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Sweltering heat routs Delhi’s animals, birds

Jun 20, 2024 05:50 AM IST

Birds and reptiles have been the most impacted during this period, and Delhi’s forest department is refilling around 450 of its watering holes and check dams across Delhi’s Ridge areas to provide ample water supply for the fauna there

New Delhi

Pigeons flock to the fountain at Central Park in Connaught Place to get respite from heat. (Arvind Yadav/HT Photo)
Pigeons flock to the fountain at Central Park in Connaught Place to get respite from heat. (Arvind Yadav/HT Photo)

Delhi’s extreme heat is not only impacting humans but is hitting its wildlife hard too, necessitating close to 50 bird and animal rescues every day, mainly due to severe dehydration, since early May, officials aware of the matter said. Birds and reptiles have been the most impacted during this period, and Delhi’s forest department is refilling around 450 of its watering holes and check dams across Delhi’s Ridge areas to provide ample water supply for the fauna there.

The state forest and wildlife department, which has its own rescue teams in each of the four forest divisions of Delhi, said over 130 mammals, reptiles and birds were rescued and brought to the Asola Bhatti Wildlife Sanctuary in the past month. Of the 130, nearly 50 were cases of birds dropping from the sky due to heat exhaustion and 40 cases of reptiles looking for a cool spot to hide in urban spaces.

“The animals are promptly rescued by our teams and taken to our rescue centre. To ensure there is adequate water, particularly in the Ridge areas, we already have watering holes and check dams, which are being filled two to three times a day, to ensure adequate water for the animals there,” a senior forest department official said.

Following requests for rescue on its helpline 1800118600, the bird or animal is taken to the rescue centre at south Delhi’s Asola Bhatti Wildlife Sanctuary.

“Dehydration in animals is the most common problem at this time of the year. Birds, particularly, are falling from the sky due to high heat and we are receiving kites, pigeons, peacocks and even owls. Among reptiles, snakes are fairly common and even 12 nilgai have been rescued during this period,” said Dr Sumit Nagar, a veterinarian at the Asola sanctuary.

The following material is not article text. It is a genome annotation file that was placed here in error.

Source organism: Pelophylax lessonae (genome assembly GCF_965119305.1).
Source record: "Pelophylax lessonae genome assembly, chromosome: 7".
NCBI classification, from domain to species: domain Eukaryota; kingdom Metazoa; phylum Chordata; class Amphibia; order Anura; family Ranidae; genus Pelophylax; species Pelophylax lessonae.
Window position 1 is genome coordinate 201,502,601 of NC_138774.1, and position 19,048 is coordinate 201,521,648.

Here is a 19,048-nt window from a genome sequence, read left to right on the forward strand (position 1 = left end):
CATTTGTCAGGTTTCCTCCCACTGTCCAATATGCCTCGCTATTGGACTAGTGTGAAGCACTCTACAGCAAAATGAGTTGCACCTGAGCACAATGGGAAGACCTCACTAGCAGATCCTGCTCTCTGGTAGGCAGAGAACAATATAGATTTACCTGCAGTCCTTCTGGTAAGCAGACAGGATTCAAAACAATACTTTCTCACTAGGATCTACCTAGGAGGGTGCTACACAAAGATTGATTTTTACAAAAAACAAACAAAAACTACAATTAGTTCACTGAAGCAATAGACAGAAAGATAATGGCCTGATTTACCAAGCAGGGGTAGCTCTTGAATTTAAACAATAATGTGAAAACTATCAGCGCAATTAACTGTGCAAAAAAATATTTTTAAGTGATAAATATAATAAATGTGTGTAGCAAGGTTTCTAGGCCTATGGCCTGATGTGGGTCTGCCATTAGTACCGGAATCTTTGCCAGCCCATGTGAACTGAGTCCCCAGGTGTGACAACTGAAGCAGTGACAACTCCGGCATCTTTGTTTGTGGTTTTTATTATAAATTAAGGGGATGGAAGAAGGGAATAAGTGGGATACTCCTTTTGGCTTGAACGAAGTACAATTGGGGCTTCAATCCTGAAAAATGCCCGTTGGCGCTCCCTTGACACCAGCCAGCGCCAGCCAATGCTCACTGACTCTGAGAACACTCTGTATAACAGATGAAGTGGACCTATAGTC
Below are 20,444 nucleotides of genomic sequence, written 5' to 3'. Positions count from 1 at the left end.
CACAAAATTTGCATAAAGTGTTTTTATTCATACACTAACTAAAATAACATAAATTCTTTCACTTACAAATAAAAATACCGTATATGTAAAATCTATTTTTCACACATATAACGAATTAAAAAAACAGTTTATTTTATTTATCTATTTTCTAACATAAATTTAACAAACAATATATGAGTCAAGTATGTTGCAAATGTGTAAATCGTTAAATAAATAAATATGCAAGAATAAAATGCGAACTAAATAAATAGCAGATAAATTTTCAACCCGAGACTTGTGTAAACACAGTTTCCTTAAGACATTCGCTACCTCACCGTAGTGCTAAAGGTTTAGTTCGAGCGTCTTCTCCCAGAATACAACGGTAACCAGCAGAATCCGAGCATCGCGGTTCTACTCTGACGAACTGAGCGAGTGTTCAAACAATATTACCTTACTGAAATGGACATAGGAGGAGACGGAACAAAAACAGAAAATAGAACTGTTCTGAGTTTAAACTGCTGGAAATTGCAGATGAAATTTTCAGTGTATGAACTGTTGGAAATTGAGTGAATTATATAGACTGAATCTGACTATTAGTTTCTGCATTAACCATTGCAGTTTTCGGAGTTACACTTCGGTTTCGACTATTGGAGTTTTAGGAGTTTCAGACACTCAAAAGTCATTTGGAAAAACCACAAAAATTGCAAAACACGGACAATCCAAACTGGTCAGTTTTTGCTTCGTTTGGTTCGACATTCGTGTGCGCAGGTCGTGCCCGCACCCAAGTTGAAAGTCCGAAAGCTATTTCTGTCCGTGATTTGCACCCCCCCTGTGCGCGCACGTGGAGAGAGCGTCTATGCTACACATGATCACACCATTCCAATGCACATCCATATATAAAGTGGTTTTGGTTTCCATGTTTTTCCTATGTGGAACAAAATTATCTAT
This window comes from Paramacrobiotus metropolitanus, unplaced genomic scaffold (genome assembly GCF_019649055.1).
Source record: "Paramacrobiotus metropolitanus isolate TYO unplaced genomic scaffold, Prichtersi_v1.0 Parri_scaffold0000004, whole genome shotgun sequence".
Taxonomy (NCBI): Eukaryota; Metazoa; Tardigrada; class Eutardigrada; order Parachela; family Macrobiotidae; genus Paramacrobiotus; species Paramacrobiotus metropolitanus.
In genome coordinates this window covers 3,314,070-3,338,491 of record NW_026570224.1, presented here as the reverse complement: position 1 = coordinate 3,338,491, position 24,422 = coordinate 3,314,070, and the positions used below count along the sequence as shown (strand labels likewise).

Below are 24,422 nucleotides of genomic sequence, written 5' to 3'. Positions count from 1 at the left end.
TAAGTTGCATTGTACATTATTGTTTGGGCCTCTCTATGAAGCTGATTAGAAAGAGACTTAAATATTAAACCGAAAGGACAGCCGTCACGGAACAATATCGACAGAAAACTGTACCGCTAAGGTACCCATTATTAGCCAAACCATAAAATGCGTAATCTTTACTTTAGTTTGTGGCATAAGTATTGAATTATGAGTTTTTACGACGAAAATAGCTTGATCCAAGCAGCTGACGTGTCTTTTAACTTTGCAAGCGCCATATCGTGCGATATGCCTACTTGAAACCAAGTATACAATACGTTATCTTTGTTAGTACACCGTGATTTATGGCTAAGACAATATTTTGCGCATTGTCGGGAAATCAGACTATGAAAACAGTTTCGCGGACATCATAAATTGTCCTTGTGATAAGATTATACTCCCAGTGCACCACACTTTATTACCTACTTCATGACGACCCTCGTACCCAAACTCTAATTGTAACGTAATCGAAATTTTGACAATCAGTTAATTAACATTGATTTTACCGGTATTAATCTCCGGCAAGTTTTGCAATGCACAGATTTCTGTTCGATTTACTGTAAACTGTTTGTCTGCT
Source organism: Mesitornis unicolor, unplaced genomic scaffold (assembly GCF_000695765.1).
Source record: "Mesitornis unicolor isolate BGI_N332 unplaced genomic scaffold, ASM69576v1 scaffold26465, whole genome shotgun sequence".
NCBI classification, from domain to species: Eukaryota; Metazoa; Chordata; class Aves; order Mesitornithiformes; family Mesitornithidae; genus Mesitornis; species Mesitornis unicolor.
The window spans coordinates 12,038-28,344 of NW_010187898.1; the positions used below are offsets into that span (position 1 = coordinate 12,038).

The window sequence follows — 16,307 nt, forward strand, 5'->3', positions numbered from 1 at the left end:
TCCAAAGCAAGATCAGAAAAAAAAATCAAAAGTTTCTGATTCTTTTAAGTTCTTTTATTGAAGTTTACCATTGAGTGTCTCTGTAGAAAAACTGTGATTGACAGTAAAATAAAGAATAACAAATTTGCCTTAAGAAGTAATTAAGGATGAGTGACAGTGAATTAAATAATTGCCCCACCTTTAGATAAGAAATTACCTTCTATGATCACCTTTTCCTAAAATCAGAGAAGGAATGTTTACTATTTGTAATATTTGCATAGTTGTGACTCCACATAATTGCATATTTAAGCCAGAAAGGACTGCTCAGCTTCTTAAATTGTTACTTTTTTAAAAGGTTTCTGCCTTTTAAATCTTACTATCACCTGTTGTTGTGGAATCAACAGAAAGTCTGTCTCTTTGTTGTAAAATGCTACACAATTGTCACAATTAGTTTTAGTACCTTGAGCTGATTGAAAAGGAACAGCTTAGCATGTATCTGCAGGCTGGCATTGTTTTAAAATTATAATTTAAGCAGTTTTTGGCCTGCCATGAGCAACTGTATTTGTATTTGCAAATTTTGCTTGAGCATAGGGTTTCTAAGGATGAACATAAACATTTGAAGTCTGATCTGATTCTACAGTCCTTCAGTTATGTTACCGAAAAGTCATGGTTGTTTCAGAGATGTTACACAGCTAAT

The forest department carries out rescues in collaboration with NGO Wildlife SOS, which has its own rescue teams and two rescue facilities in NCR, one in Jangpura and another in Gurugram. The NGO said the calls it was receiving on its helpline number (9871963535) doubled since April. “We are averaging around 40 calls a day at present. This count was around 15 to 20 in April. Heat-related cases began to shoot up from May and there has been no respite in the past few weeks,” an official from Wildlife SOS said.

The NGO said bird rescue calls were the most common, with species rescued this month including the Asian koel, green pigeon, black kites, red-naped ibis, mynas, barn owls, peacocks, shikra and parakeets. “Around 20 snakes have been rescue in June. These include black-headed royal snakes, Indian wolf snake, common krait, Indian rat snake and the common sand boa,” the official said.

Geeta Seshamani, co-founder and secretary of Wildlife SOS, said in rural areas, evaporation from soil and plants cools the air, but this effect is lost in cities due to lack of green spaces and high concretisation, leading to the urban heat island effect. “High concretisation makes it nearly impossible for animals to cool down, resulting in more dehydrated and stressed animals. Many of these succumb to extreme temperatures too,” she said.

Over the past few days, social media has also been abuzz with posts of bats dropping “dead” across the city due to the heat.

Experts said this dry heat impacts the Indian flying fox bat (Pteropus giganteus) in particular, as they like to roost high. “In this heat, it is possible they fall due to exhaustion. We have been hearing of bat deaths in parts of Delhi over the last few days. In Rajasthan, over 1,000 bat deaths have similarly been reported in the last month or so,” said Sumit Dookia, assistant professor at Delhi’s Guru Gobind Singh Indraprastha University (GGSIPU) and part of Delhi’s Biodiversity Council.

Dookia said Hauz Khas’ Deer Park and Janpath were two major roosting sites of this species.

The Delhi Development Authority, which maintains Deer Park, said no deaths were reported, but acknowledged that bats were falling off trees. “We heard cases of some bats dropping, but a couple had only fainted. The bats were taken to a veterinarian and released after they revived. These bats hang from trees during the day and fainted due to high heat, as per what the doctor informed us,” a DDA official said.

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